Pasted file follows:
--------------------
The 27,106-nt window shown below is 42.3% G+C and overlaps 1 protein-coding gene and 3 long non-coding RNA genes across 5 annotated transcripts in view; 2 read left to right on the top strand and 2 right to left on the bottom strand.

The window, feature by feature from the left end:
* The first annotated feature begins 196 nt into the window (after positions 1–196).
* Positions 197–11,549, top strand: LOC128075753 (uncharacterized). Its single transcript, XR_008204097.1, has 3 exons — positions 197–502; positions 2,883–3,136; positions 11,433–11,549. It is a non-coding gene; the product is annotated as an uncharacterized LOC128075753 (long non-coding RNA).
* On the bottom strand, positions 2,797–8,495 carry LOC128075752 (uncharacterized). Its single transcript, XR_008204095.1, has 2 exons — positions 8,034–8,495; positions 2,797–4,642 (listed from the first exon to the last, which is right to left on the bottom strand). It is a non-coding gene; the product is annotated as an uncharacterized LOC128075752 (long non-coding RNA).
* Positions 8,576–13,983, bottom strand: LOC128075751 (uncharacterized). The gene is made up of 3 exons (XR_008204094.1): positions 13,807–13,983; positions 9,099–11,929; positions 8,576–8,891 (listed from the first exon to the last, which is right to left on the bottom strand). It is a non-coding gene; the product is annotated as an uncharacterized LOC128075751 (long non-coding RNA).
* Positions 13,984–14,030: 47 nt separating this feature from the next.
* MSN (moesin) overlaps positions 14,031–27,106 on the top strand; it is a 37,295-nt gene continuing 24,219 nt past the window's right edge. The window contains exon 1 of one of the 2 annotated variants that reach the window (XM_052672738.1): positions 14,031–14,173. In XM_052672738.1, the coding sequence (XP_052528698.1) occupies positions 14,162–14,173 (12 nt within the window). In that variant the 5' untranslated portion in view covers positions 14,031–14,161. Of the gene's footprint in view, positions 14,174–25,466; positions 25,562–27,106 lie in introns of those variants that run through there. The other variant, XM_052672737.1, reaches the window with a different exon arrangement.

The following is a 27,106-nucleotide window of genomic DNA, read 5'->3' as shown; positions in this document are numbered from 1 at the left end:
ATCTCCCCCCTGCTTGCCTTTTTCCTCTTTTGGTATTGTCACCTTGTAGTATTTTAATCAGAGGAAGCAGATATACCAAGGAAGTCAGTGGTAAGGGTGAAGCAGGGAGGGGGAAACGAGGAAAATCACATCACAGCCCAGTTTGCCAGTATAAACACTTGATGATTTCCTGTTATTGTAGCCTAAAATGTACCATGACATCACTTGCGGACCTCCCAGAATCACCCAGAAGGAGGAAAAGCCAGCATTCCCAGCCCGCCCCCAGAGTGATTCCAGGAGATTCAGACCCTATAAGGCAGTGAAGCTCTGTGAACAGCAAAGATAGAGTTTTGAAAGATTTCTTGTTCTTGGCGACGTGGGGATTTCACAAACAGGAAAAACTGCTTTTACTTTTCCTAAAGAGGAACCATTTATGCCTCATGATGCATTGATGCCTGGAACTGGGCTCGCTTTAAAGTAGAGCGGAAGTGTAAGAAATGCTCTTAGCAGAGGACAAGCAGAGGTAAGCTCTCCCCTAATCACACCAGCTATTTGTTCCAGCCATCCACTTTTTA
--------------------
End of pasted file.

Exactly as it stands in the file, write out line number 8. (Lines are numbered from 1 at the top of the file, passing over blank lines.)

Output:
* MSN (moesin) overlaps positions 14,031–27,106 on the top strand; it is a 37,295-nt gene continuing 24,219 nt past the window's right edge. The window contains exon 1 of one of the 2 annotated variants that reach the window (XM_052672738.1): positions 14,031–14,173. In XM_052672738.1, the coding sequence (XP_052528698.1) occupies positions 14,162–14,173 (12 nt within the window). In that variant the 5' untranslated portion in view covers positions 14,031–14,161. Of the gene's footprint in view, positions 14,174–25,466; positions 25,562–27,106 lie in introns of those variants that run through there. The other variant, XM_052672737.1, reaches the window with a different exon arrangement.